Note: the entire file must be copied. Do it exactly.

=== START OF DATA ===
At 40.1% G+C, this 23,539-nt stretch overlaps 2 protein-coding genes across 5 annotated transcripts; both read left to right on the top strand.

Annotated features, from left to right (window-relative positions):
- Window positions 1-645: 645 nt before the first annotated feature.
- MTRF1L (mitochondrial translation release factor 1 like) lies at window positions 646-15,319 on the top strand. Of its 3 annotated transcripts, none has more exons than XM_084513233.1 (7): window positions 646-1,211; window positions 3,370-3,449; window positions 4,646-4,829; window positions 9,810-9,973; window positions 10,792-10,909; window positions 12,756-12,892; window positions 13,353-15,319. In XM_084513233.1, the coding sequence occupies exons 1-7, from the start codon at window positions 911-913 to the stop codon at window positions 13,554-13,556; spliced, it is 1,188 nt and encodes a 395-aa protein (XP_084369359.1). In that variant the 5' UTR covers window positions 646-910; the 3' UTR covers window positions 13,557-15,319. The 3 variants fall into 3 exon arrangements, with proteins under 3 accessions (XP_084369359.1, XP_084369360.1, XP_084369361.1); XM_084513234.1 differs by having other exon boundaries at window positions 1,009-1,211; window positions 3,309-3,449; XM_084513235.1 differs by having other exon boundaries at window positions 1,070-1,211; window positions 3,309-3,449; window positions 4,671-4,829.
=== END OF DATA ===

At 40.1% G+C, this 23,539-nt stretch overlaps 2 protein-coding genes across 5 annotated transcripts; both read left to right on the top strand.

Annotated features, from left to right (window-relative positions):
- Window positions 1-645: 645 nt before the first annotated feature.
- MTRF1L (mitochondrial translation release factor 1 like) lies at window positions 646-15,319 on the top strand. Of its 3 annotated transcripts, none has more exons than XM_084513233.1 (7): window positions 646-1,211; window positions 3,370-3,449; window positions 4,646-4,829; window positions 9,810-9,973; window positions 10,792-10,909; window positions 12,756-12,892; window positions 13,353-15,319. In XM_084513233.1, the coding sequence occupies exons 1-7, from the start codon at window positions 911-913 to the stop codon at window positions 13,554-13,556; spliced, it is 1,188 nt and encodes a 395-aa protein (XP_084369359.1). In that variant the 5' UTR covers window positions 646-910; the 3' UTR covers window positions 13,557-15,319. The 3 variants fall into 3 exon arrangements, with proteins under 3 accessions (XP_084369359.1, XP_084369360.1, XP_084369361.1); XM_084513234.1 differs by having other exon boundaries at window positions 1,009-1,211; window positions 3,309-3,449; XM_084513235.1 differs by having other exon boundaries at window positions 1,070-1,211; window positions 3,309-3,449; window positions 4,671-4,829.